- 2Department of Epidemiology and Population Health, Stanford University, Stanford, CA, USA.
- 3Department of Epidemiology and Population Health, Stanford University, Stanford, CA, USA; Meta-Research Innovation Center at Stanford (METRICS), Stanford University, Stanford, CA, USA; Department of Medicine, Stanford University, Stanford, CA, USA; Department of Biomedical Data Science, Stanford University, Stanford, CA, USA; Department of Statistics, Stanford University, Stanford, CA, USA.
It is, of course, a pity that the article is behind a paywall – but fortunately, the senior author, John Ioannidis, published his email address together with the abstract: [email protected]. So, if you have trouble understanding the point of the analysis, I suggest you ask for a reprint to get your head around it. I promise it’s worth it.
It has been reported that King Charles refused to pay Prince Andrew’s £ 32,000-a-year bill for his personal healing guru. The Duke of York has allegedly submitted the claim to the Privy Purse as a royal expense having sought the help of a yoga teacher.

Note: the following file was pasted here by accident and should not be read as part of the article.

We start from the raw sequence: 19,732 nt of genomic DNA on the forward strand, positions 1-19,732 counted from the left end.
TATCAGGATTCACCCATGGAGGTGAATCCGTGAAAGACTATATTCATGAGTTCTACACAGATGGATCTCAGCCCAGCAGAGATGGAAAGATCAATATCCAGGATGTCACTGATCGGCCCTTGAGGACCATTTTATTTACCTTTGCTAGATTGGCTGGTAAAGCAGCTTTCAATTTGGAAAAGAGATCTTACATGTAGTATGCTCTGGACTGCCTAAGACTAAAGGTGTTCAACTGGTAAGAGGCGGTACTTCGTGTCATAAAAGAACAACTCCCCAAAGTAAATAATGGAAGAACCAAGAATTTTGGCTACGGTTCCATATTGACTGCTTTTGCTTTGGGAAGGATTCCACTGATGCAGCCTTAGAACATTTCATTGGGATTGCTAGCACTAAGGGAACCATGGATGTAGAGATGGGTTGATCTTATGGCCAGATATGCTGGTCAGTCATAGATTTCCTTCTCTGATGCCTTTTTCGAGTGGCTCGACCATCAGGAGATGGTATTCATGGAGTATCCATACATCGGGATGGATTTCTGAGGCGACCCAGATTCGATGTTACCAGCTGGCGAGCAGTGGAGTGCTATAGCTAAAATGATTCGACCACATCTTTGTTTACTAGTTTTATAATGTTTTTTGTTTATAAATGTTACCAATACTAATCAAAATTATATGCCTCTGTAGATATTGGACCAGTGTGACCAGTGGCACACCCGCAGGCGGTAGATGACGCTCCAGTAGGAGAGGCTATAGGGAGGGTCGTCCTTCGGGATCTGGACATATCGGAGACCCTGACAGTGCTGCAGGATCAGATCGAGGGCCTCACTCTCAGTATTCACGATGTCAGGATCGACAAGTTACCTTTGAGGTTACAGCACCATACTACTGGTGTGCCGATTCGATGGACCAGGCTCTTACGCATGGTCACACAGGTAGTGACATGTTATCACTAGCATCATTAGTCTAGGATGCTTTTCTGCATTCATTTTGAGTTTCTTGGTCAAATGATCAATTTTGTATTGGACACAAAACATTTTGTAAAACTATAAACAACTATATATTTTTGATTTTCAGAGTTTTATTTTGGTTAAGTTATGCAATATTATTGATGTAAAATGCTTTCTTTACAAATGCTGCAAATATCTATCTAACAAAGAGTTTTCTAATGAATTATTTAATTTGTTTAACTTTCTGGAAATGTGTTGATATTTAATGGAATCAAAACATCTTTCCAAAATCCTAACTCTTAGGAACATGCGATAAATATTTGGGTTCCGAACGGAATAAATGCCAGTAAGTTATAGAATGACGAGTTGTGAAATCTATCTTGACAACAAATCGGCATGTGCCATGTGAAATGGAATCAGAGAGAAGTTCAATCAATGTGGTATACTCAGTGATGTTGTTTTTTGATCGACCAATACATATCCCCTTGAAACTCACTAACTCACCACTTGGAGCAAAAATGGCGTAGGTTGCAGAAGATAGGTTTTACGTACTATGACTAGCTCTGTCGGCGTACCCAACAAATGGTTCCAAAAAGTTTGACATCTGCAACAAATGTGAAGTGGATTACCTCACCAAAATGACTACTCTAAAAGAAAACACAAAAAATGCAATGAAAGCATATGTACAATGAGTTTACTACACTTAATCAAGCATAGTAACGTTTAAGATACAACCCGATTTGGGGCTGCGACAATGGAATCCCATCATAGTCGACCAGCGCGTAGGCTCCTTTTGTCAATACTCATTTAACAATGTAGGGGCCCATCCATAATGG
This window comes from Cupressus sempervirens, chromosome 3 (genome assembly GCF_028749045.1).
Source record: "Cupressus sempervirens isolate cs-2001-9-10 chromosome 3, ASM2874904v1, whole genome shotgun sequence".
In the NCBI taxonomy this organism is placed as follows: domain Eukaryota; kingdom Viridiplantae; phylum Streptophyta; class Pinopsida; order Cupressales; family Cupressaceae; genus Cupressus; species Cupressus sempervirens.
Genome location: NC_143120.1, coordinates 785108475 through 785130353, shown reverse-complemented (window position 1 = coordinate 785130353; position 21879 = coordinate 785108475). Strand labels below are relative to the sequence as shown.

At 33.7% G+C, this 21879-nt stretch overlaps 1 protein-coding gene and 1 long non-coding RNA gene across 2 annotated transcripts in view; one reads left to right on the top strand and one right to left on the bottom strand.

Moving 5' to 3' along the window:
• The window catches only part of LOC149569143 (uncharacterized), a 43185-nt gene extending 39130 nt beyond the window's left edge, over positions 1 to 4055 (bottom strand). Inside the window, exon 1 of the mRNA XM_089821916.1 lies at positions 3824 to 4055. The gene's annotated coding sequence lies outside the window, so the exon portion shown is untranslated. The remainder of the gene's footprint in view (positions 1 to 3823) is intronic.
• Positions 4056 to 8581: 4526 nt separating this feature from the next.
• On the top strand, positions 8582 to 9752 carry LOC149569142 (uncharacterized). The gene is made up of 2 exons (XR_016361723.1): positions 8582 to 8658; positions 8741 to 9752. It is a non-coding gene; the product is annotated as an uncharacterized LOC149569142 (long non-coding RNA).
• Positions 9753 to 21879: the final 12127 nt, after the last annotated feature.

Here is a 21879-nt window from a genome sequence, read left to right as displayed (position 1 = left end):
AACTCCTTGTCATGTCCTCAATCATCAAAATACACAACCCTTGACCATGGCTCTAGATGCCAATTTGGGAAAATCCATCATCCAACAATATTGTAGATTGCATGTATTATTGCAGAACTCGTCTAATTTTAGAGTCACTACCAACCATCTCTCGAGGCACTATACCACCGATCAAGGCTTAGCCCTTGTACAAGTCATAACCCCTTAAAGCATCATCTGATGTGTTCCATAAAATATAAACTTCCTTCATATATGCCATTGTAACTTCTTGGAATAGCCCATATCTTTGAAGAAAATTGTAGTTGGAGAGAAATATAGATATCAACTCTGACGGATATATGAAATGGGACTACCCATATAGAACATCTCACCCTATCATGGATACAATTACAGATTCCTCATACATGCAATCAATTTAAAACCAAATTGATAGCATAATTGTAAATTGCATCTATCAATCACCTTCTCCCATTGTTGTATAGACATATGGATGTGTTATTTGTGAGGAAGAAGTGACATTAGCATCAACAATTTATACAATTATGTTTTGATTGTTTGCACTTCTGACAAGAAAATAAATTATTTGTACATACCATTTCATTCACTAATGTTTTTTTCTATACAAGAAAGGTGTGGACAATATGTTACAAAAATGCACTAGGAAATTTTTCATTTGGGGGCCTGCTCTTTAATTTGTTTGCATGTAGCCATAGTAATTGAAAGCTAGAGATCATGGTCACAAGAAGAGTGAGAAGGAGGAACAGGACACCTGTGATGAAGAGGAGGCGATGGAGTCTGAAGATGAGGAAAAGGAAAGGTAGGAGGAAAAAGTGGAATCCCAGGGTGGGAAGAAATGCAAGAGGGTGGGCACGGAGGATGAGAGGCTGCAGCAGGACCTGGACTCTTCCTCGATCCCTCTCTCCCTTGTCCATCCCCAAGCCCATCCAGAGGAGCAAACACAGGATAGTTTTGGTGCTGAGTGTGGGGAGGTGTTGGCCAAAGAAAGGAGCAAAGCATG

However, the claim has reportedly been denied by the King, who is said to have told Andrew the bill will need to be covered using his own money. It comes after sources claimed Andrew has been using the Indian yogi for a number of years for chanting, massages, and holistic therapy in the privacy of his mansion. The healer has reportedly enjoyed month-long stays at a time at the £30 million Royal Lodge in Windsor.
Previously, the Queen seems to have passed the claims. But now Charles is in control. A source said: “While the Queen was always happy to indulge her son over the years, Charles is far less inclined to fund such indulgences, particularly in an era of a cost-of-living crisis. “Families are struggling and would rightly baulk at the idea of tens of thousands paid to an Indian guru to provide holistic treatment to a non-working royal living in his grace and favour mansion. This time the King saw the bill for the healer submitted by Andrew to the Privy Purse and thought his brother was having a laugh.”